Morphology Friday 1: the portmanteau unicar

Today’s Zippy:


Unicar is a portmanteau of unicycle and (subcompact) car, and Zippy’s Unicar is a hybrid of a unicycle and a minicar — so far as I know, a vehicle from Zippy’s fantasy world, not the real one.

(Bonuses: the playful coining warmification and (in the title) a pun on the real world.)

On the car in question, from Wikipedia:

The Nash Metropolitan is a car that was sold, initially, only in the United States and Canada, from 1954–62.

It conforms to two classes of vehicle: economy car and subcompact car. In today’s terminology the Metropolitan is a “subcompact”, but this category had not yet come into use when the car was made.

It turns out that there has been a Unicar on the market, a very small car with a unitary (one-piece) body. From the Microcar Museum site:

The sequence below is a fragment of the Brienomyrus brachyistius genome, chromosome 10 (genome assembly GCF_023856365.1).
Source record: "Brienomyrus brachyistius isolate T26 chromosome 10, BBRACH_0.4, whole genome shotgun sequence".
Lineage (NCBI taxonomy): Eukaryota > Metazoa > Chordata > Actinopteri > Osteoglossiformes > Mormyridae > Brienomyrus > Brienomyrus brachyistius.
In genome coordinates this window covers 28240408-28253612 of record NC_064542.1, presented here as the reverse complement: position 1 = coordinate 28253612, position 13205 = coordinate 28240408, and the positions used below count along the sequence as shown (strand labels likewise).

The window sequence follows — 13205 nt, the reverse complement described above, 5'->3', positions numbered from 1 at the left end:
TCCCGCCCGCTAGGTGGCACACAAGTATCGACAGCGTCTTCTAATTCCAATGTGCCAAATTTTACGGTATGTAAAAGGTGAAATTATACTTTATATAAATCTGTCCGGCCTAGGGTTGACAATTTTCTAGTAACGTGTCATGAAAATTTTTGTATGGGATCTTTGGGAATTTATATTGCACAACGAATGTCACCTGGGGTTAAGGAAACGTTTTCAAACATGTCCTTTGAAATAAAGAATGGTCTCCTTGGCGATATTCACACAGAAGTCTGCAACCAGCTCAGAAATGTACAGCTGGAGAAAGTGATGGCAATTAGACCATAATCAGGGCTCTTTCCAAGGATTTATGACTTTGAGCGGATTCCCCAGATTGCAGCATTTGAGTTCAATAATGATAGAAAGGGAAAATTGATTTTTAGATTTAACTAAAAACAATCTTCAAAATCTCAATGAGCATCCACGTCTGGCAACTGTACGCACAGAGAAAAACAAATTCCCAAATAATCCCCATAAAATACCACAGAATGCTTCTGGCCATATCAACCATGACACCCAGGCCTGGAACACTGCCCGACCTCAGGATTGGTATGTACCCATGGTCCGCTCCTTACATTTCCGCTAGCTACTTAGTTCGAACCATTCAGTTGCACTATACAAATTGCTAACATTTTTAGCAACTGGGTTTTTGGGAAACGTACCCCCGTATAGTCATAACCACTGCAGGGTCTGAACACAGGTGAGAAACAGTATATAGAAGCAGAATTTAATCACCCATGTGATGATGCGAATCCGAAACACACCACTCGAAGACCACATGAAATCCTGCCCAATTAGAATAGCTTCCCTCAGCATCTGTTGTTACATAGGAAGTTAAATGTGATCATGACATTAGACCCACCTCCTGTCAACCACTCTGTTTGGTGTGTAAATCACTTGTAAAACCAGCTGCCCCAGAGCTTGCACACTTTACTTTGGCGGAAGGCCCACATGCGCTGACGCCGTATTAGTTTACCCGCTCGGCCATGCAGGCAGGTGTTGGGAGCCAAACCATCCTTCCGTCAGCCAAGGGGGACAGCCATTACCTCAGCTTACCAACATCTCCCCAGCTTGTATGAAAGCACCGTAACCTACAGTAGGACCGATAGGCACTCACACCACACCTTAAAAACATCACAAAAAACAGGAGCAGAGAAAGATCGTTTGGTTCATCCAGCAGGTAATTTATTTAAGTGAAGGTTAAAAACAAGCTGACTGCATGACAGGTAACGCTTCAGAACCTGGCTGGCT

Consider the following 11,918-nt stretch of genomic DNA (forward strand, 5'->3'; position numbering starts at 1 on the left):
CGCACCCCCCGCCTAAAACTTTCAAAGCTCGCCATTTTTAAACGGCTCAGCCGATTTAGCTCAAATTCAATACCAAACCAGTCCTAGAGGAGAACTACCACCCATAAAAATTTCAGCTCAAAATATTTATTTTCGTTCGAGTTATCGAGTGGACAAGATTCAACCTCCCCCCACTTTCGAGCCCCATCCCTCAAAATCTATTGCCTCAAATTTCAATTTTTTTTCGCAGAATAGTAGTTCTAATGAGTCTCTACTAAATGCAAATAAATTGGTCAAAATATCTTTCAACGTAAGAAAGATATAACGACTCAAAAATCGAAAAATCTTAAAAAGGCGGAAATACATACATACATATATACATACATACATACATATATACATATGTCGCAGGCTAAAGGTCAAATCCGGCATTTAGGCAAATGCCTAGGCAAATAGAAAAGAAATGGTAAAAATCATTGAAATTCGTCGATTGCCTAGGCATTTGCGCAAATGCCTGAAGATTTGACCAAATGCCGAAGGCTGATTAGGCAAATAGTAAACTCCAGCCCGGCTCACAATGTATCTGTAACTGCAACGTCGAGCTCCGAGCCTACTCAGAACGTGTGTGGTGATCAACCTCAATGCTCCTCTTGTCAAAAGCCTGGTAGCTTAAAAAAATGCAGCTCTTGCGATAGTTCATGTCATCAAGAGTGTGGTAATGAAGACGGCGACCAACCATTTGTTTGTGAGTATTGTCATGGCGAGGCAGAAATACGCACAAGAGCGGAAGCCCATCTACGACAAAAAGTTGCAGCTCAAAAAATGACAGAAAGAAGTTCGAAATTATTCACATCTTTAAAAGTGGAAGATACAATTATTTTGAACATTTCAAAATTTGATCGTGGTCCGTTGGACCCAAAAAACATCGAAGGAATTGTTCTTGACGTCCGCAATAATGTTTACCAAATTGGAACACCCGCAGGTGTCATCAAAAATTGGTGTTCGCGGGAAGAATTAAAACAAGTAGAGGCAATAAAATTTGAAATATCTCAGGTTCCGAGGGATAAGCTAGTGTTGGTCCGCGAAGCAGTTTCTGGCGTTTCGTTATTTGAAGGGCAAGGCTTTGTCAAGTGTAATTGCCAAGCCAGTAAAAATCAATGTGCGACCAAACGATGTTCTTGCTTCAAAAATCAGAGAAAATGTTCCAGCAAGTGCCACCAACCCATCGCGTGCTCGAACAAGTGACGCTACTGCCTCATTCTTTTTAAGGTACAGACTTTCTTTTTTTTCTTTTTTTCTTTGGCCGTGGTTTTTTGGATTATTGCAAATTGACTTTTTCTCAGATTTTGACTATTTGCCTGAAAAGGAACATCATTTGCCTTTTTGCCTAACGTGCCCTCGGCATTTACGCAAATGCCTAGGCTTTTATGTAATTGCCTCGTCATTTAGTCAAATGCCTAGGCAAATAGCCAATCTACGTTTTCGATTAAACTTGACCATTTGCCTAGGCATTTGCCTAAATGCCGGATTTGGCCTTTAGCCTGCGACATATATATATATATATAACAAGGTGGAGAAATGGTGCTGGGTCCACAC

1959 Opperman Unicar (model T): Opperman, a tractor manufacturer in England saw the success of the Bond Minicar and decided to build a new Microcar for the British market.

The first model from Opperman was the Model “T” Unicar.

It looked like a larger sedan in miniature and was the cheapest car shown at the 1956 London Motor Show.

There was no front hood or rear trunk lid in the fiberglas body.

The [2-cylinder] engine was positioned in the middle of what should be the rear seat and 2 small “jump” seats are on either side of the engine “hump”.

There was no differential for the rear wheels so they were placed closer together than the front wheels, in a manner similar to the Isetta, but not as extreme.

Unfortunately since it had 4 wheels, it was subject to a higher Road Tax in Britain as compared to a 3-wheeled vehicle.


(The Isetta was an Italian-designed three-wheeled single-cylinder microcar built in a number of countries.)

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